You have four new elements to memorize if you ever want to sing the entire periodic table correctly again.
The International Union of Pure and Applied Chemistry has announced names for elements 113, 115, 117 and 118. They are nihonium, moscovium, tennessine and oganesson.
IUPAC confirmed discovery of these elements at the end of last year, and then invited their discoverers to submit name proposals.
Just like objects in the solar system, proposed element names have to fall within certain categories. Elements can be named after mythology (like mercury), minerals (like samarium), places (like germanium), a property of the element (like krypton) or a scientist (like einsteinium).
Here are the four new elements and how their names were chosen:
This element was discovered when scientists hit bismuth with zinc nuclei. It's named after the Japanese word for Japan because that's where it was discovered. If it's approved, it will be the first east Asian name to appear on the periodic table.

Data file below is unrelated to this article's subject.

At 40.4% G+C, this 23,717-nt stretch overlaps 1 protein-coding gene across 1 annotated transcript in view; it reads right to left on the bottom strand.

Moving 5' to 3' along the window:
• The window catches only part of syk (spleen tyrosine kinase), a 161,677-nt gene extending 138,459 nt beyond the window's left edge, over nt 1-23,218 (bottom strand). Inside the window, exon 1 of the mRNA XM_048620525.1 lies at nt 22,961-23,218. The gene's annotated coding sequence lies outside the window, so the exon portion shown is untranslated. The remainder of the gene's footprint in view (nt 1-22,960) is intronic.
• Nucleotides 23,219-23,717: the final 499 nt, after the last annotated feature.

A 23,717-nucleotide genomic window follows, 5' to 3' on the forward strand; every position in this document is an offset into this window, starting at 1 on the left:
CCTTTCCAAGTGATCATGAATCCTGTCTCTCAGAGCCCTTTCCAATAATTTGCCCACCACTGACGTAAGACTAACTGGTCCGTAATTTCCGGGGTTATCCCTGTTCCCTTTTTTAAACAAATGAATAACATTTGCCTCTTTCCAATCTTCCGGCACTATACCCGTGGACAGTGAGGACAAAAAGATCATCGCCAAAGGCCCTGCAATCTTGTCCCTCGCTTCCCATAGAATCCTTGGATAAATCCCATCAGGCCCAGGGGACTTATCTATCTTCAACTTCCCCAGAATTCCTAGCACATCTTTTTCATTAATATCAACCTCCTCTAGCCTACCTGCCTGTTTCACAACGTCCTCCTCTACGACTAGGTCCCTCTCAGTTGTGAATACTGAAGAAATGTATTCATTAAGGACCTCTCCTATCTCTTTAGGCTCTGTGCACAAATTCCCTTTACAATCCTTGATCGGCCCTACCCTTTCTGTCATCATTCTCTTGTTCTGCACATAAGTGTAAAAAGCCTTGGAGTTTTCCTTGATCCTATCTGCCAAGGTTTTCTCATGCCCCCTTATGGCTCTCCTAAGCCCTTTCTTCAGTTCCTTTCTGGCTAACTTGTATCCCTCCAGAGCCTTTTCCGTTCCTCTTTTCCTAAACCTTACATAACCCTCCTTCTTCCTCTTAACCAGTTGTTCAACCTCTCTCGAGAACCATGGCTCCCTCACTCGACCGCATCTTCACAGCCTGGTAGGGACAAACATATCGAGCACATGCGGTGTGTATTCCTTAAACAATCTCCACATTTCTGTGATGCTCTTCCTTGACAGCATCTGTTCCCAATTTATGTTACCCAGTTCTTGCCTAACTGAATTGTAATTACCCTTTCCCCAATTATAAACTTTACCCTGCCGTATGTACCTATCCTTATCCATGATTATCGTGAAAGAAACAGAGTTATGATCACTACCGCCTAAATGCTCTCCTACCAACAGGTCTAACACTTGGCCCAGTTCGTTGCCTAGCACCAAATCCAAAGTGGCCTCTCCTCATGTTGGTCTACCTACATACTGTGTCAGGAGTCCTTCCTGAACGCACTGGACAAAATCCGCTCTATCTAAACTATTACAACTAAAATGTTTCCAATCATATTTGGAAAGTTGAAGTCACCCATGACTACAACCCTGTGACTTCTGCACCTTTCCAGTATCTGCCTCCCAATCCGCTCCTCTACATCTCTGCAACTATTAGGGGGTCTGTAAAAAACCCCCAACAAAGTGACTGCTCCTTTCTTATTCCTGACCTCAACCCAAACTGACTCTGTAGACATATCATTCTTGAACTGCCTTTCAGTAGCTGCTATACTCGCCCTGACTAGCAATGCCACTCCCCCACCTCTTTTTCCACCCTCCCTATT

Moscovium (Mc) and Tennessine (Ts)
A team of Russian and American scientists discovered this pair back in 2010. Moscovium is named after Moscow, where the Joint Institute of Nuclear Research is, and Tennessine is named after Tennessee, where much of America's element research happens.
The same team also discovered Oganesson and named it after Russian nuclear physicist Yuri Oganessian. Oganessian is famous for his contributions to superheavy element research.
"It is a pleasure to see that specific places and names (country, state, city and scientist) related to the new elements is recognized in these four names," Jan Reedijk, who invited scientists to submit the names, said in a press release. "Although these choices may perhaps be viewed by some as slightly self-indulgent, the names are completely in accordance with IUPAC rules."
What would you name a new element?